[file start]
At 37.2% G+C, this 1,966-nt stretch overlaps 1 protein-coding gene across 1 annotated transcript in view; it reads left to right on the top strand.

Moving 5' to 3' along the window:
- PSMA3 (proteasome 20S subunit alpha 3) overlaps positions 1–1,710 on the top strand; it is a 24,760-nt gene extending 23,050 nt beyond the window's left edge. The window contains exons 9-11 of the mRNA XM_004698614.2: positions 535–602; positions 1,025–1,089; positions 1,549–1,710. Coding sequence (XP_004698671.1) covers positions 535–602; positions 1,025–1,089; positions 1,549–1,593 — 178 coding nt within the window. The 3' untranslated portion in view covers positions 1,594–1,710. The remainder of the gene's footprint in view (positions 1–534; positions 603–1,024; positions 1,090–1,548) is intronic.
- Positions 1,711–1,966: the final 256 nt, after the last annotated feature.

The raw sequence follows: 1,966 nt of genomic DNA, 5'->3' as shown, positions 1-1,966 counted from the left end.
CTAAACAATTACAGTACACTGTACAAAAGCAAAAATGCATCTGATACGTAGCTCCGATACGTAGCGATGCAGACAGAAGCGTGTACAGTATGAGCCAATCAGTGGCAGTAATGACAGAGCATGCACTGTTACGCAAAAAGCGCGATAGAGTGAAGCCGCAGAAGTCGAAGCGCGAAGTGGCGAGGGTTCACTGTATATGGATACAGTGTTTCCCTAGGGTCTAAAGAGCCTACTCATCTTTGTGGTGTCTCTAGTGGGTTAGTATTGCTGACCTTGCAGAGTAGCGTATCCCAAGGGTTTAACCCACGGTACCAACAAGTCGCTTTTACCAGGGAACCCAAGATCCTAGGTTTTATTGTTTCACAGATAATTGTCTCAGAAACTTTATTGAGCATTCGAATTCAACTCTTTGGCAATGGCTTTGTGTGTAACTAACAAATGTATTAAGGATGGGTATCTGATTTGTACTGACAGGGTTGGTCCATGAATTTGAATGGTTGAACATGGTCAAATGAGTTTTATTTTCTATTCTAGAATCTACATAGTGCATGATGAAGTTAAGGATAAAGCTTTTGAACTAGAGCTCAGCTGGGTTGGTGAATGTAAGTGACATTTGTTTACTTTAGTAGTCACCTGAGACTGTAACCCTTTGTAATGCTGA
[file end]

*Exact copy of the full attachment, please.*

At 37.2% G+C, this 1,966-nt stretch overlaps 1 protein-coding gene across 1 annotated transcript in view; it reads left to right on the top strand.

Moving 5' to 3' along the window:
- PSMA3 (proteasome 20S subunit alpha 3) overlaps positions 1–1,710 on the top strand; it is a 24,760-nt gene extending 23,050 nt beyond the window's left edge. The window contains exons 9-11 of the mRNA XM_004698614.2: positions 535–602; positions 1,025–1,089; positions 1,549–1,710. Coding sequence (XP_004698671.1) covers positions 535–602; positions 1,025–1,089; positions 1,549–1,593 — 178 coding nt within the window. The 3' untranslated portion in view covers positions 1,594–1,710. The remainder of the gene's footprint in view (positions 1–534; positions 603–1,024; positions 1,090–1,548) is intronic.
- Positions 1,711–1,966: the final 256 nt, after the last annotated feature.

The raw sequence follows: 1,966 nt of genomic DNA, 5'->3' as shown, positions 1-1,966 counted from the left end.
CTAAACAATTACAGTACACTGTACAAAAGCAAAAATGCATCTGATACGTAGCTCCGATACGTAGCGATGCAGACAGAAGCGTGTACAGTATGAGCCAATCAGTGGCAGTAATGACAGAGCATGCACTGTTACGCAAAAAGCGCGATAGAGTGAAGCCGCAGAAGTCGAAGCGCGAAGTGGCGAGGGTTCACTGTATATGGATACAGTGTTTCCCTAGGGTCTAAAGAGCCTACTCATCTTTGTGGTGTCTCTAGTGGGTTAGTATTGCTGACCTTGCAGAGTAGCGTATCCCAAGGGTTTAACCCACGGTACCAACAAGTCGCTTTTACCAGGGAACCCAAGATCCTAGGTTTTATTGTTTCACAGATAATTGTCTCAGAAACTTTATTGAGCATTCGAATTCAACTCTTTGGCAATGGCTTTGTGTGTAACTAACAAATGTATTAAGGATGGGTATCTGATTTGTACTGACAGGGTTGGTCCATGAATTTGAATGGTTGAACATGGTCAAATGAGTTTTATTTTCTATTCTAGAATCTACATAGTGCATGATGAAGTTAAGGATAAAGCTTTTGAACTAGAGCTCAGCTGGGTTGGTGAATGTAAGTGACATTTGTTTACTTTAGTAGTCACCTGAGACTGTAACCCTTTGTAATGCTGA